The settlement agreement leaves it between ATS and Hertz to decide whether "one or both" companies should pay the refunds. The lawyers who filed the class action suit will pocket $3.1 million. Drivers, on the other hand, will receive 67 percent of any administrative fee paid to ATS on the first use of PlatePass, and a 38 percent refund for all subsequent charges. ATS could end up paying less than the $11 million settlement amount if postcard recipients do not bother filling out and returning the "proof of claim" form within 90 days to receive a few dollars back.
Those affected have until September 24 to opt out of the settlement and US District Judge Noel L. Hillmanhas scheduled a hearing for final approval of the deal on October 15.
A copy of the information packet for the proposed settlement is available in a 220k PDF file at the source link below.
Source: Notice of Proposed Class Action Settlement (American Traffic Solutions/Hertz, 8/6/2013)
Tuesday, August 06, 2013
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A motorist's bag cannot be searched because his car has an expired tag, the Indiana Court of Appeals ruled last week. A divided three-judge panel overturned the conviction of Adam Miller, who was pulled over on January 9, 2011 for having an expired sticker on his license plate.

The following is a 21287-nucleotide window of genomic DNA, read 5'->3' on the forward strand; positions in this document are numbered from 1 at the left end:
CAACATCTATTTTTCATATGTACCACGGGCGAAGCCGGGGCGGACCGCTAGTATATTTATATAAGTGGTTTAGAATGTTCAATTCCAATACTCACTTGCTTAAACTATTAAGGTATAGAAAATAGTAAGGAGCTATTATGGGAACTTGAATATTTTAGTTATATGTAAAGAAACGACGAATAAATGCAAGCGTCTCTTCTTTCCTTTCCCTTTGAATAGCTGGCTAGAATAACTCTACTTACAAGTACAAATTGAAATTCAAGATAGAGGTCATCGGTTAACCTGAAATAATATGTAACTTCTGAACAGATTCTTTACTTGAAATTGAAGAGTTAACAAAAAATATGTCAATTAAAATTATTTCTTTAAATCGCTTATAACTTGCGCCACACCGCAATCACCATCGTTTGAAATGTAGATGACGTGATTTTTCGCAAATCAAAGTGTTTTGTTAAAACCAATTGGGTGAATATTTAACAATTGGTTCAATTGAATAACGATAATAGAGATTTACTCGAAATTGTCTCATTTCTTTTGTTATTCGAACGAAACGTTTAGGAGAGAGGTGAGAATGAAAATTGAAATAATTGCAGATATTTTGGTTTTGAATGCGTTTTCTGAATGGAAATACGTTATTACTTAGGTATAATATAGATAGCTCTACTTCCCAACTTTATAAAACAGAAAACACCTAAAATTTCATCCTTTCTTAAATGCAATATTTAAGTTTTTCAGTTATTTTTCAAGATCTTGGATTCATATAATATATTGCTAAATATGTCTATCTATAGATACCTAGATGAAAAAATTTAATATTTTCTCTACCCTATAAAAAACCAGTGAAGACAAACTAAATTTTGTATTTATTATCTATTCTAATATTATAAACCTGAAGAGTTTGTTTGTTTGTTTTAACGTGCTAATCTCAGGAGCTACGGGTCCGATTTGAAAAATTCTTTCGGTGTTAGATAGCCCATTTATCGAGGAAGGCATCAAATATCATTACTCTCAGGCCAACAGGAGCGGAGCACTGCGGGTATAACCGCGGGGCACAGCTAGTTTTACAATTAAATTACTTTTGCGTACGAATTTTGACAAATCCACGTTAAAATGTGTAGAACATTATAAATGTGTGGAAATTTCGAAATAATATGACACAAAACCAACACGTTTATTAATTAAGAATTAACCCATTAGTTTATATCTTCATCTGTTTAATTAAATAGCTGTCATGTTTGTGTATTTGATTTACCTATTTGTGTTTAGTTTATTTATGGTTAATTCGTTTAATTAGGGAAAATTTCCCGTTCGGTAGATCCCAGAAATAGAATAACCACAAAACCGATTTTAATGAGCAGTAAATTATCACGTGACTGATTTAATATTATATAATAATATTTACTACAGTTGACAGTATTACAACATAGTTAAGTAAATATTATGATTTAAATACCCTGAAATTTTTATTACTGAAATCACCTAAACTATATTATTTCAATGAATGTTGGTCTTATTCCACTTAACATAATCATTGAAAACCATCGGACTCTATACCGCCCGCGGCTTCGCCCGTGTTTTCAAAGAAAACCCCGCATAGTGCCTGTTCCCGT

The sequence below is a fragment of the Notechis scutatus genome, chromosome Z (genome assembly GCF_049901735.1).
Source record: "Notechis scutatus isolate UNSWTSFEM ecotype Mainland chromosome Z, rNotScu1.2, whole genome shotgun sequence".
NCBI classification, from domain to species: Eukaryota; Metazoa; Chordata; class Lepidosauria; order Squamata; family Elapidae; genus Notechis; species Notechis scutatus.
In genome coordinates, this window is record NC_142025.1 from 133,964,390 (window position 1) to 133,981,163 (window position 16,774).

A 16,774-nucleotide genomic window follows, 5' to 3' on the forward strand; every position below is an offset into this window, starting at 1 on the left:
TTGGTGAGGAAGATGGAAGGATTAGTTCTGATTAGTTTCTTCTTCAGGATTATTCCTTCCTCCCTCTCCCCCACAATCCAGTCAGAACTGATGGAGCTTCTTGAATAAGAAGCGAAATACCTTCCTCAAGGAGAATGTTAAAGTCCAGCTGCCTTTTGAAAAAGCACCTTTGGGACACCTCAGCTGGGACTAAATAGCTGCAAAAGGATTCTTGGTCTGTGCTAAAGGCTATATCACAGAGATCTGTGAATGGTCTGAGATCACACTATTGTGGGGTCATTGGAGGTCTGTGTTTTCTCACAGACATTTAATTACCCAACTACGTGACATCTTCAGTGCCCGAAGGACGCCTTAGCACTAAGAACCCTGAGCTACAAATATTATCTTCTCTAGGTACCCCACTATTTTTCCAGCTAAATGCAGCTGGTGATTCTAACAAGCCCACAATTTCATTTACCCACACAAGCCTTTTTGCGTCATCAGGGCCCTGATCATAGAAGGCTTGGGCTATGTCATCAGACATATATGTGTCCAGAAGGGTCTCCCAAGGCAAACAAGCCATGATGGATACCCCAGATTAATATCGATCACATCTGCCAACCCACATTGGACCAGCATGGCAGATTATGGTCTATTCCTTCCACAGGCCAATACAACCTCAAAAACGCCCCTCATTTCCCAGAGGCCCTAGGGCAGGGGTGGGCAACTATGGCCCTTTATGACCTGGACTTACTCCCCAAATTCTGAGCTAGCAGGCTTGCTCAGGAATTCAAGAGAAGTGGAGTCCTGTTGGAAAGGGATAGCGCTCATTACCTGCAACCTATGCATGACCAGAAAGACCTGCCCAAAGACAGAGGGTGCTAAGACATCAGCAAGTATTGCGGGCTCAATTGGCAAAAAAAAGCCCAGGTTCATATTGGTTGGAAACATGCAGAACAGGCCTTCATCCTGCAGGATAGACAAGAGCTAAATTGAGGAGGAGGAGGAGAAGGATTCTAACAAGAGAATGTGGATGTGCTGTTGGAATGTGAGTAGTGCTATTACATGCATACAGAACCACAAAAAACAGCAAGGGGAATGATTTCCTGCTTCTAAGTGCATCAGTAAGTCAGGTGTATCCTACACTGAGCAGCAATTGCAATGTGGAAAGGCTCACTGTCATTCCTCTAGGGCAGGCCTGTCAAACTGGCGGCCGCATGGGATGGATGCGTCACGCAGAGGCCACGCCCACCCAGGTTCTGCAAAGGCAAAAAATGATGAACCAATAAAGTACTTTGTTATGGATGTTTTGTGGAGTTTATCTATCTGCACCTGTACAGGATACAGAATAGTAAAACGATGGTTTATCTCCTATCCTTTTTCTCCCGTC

Bloomington Police Officer Jordan Hasler activated his lights and Miller pulled off into a parking lot. While waiting for Officer Hasler, Miller got out of his car and was ordered to return to his vehicle. This repeated three times. The fourth time, Officer Hasler put Miller in handcuffs outside the car and frisked him for weapons. None were found. Miller proved to be the lawful owner of the vehicle, though the tag was expired. After Officer Hasler noted Miller smelled of marijuana, he ordered Miller's car to be towed away because of the registration lapse. The towing allowed him to perform an inventory search of the vehicle under departmental policy.
Miller was handed a ticket and told he was free to go. Miller said he wanted to get his cell phone out of the backpack in his car. Officer Hasler decided to search the bag for "officer safety" and he found a Tupperware container of marijuana and a pipe. Officer Hasler also found a loaded handgun in a locked glove compartment, but Miller had a license to possess it. He was booked on one count of possession of paraphernalia. At trial, the backpack search became the center of controversy.